sometimes you just have to take a step back and shake your head at the world.

there have been so many negative events in the news lately, from the recent shootings to people being forced out of twitter due to online bullying. the gut-wrenching death of philando castile hit too close to home, and every day i refrain from posting something political due to the “is this it? would this be the tweet/FB post that gets attention in the wrong way?” thoughts.

it’s overwhelming sometimes, even if it doesn’t affect day-to-day actions or the time-numbing routines the average person has fallen into. it pulls me down, thinking about the conflicts, the senseless deaths, the amount of hate that fills the world.

but then, something happens that brings a lift of a smile to your face. and just when you think all hope is lost, something happens on such a large scale – unsurmountable and never-before seen – that it brings a lift to your heart, to hope in humanity.

right in the middled of all this negativity that’s been going on, pokemon released its mobile app. it exploded. there are more visitors to city memorials and parks in the past two weeks than probably the past two years. people are coming together to fight friendly virtual battles over gyms, find a rare pokemon, or spinning a pokestop for more pokeballs.


people who don’t know each other are waving at each other in the park. strangers asking if you’re there for pokemon, and what team are you? and let’s see if we can do something about this gym, working together and getting better and better at it. my husband, the most anti-social person i know, is laughing with and helping strangers figure out how to play the game, yelling his team name out the car window as we’re driving toward a pokestop, and spending time in places he wouldn’t otherwise. He got so angry when he herd that people were using the robux hack, I’ve never actually seen him that lit up about something.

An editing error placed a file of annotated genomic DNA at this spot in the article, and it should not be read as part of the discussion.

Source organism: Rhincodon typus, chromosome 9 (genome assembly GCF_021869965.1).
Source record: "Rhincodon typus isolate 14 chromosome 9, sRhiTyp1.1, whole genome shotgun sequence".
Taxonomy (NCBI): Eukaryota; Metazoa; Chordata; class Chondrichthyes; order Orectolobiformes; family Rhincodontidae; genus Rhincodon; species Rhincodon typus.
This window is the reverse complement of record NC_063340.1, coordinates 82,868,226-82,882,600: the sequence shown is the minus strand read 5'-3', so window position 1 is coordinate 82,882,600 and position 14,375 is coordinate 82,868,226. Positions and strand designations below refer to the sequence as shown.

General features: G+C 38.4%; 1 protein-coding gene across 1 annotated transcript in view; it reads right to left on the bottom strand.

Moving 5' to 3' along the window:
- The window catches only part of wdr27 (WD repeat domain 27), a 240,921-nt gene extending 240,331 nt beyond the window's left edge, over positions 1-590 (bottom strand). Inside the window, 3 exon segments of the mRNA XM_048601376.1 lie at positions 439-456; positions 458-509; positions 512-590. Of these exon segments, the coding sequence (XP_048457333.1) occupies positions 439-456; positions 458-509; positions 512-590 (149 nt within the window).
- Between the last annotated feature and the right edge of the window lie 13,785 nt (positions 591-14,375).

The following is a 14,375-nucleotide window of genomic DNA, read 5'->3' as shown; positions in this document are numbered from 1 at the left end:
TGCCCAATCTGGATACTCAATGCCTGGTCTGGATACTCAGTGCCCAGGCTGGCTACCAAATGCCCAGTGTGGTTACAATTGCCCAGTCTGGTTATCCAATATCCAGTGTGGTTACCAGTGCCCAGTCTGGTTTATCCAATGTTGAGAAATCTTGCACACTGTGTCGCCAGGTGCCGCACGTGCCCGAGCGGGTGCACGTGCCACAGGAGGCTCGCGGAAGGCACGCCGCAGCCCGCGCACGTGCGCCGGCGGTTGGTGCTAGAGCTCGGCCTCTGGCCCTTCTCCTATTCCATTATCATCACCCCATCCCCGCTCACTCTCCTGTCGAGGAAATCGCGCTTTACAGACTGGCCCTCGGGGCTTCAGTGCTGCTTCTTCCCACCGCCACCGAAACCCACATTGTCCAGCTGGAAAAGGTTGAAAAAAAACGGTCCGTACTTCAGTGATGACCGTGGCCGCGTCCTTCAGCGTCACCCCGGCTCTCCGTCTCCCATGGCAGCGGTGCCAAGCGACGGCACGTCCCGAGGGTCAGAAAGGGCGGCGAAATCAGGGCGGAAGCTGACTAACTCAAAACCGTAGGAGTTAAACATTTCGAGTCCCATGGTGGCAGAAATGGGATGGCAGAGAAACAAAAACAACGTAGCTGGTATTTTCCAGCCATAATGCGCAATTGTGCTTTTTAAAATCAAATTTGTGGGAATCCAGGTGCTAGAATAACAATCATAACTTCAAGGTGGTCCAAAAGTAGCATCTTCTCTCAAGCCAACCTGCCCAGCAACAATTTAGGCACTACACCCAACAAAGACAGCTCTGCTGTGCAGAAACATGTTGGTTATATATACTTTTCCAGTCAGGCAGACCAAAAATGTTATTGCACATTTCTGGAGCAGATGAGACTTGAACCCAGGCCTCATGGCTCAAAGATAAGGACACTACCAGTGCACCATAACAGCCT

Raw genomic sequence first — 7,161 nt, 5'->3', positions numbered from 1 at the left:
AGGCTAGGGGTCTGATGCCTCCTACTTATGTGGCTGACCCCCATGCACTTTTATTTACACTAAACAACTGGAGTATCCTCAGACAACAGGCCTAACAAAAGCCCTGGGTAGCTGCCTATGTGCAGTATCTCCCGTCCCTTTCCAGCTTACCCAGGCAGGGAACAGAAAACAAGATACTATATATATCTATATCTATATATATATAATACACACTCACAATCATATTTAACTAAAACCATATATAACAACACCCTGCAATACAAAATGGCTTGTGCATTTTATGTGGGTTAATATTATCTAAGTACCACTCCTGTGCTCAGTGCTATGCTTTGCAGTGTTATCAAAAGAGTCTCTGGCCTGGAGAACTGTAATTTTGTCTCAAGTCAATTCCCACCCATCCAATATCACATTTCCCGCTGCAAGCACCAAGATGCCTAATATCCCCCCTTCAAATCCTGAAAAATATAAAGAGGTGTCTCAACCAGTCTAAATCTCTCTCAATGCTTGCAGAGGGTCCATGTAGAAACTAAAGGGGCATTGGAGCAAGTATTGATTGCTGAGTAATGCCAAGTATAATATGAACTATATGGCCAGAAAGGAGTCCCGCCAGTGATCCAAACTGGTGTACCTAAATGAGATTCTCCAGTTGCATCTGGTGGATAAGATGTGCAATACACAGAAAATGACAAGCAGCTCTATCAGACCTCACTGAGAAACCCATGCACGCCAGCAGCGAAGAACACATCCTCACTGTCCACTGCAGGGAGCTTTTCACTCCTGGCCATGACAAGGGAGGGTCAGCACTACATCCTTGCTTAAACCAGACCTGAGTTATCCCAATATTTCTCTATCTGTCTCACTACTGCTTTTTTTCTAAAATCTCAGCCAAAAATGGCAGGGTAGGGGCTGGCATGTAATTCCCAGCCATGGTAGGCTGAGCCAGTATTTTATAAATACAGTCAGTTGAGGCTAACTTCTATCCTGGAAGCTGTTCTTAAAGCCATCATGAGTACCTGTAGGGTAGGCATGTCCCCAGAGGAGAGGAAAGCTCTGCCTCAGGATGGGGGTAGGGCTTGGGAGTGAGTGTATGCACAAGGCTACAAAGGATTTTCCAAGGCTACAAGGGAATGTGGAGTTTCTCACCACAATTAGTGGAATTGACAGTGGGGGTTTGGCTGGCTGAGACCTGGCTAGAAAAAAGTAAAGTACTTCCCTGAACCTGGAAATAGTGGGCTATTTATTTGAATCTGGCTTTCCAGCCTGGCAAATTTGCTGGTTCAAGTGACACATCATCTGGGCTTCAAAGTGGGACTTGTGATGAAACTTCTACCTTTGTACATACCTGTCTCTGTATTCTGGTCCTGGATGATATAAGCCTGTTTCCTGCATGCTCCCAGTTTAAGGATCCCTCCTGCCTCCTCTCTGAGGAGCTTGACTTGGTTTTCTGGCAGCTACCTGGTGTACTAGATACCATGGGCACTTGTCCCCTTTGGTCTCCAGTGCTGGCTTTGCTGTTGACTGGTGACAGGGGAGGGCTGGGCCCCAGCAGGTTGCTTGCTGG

instead of conversations revolving around shootings or the latest political debacle or what’s it’s gonna take to move the canada, i’m having conversations about what pokemon i’ve got, how many eggs i’m incubating, and marveling at all the people who’ve gathered around a local lake on a non-event evening.

maybe, if everyone were playing pokemon GO: finding the historical monuments, parks, schools, libraries, and lakes; coming together in a shared interest of team yellow vs. team red; or luring pokemon to find one to post sentry to a gym; maybe, just maybe, we would be too busy and community-involved to start wars, pull out a gun, or decide bullying was a productive pasttime.



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